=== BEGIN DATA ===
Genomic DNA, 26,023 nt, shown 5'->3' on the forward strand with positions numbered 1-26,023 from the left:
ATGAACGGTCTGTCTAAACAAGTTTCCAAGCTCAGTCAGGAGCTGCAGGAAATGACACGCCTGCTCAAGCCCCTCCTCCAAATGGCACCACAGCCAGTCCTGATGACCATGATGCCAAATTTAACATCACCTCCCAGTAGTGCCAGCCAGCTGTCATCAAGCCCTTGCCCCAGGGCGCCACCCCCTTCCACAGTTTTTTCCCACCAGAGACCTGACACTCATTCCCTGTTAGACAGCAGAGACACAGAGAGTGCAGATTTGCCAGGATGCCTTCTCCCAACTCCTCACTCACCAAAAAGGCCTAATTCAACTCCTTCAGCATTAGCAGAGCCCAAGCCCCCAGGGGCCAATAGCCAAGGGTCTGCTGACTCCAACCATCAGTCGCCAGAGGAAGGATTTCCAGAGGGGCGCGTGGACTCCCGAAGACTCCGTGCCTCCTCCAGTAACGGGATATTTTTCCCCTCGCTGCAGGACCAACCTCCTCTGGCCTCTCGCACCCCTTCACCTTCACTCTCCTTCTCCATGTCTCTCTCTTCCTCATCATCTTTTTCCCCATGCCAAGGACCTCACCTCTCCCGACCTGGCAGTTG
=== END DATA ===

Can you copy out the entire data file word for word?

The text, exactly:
Genomic DNA, 26,023 nt, shown 5'->3' on the forward strand with positions numbered 1-26,023 from the left:
ATGAACGGTCTGTCTAAACAAGTTTCCAAGCTCAGTCAGGAGCTGCAGGAAATGACACGCCTGCTCAAGCCCCTCCTCCAAATGGCACCACAGCCAGTCCTGATGACCATGATGCCAAATTTAACATCACCTCCCAGTAGTGCCAGCCAGCTGTCATCAAGCCCTTGCCCCAGGGCGCCACCCCCTTCCACAGTTTTTTCCCACCAGAGACCTGACACTCATTCCCTGTTAGACAGCAGAGACACAGAGAGTGCAGATTTGCCAGGATGCCTTCTCCCAACTCCTCACTCACCAAAAAGGCCTAATTCAACTCCTTCAGCATTAGCAGAGCCCAAGCCCCCAGGGGCCAATAGCCAAGGGTCTGCTGACTCCAACCATCAGTCGCCAGAGGAAGGATTTCCAGAGGGGCGCGTGGACTCCCGAAGACTCCGTGCCTCCTCCAGTAACGGGATATTTTTCCCCTCGCTGCAGGACCAACCTCCTCTGGCCTCTCGCACCCCTTCACCTTCACTCTCCTTCTCCATGTCTCTCTCTTCCTCATCATCTTTTTCCCCATGCCAAGGACCTCACCTCTCCCGACCTGGCAGTTG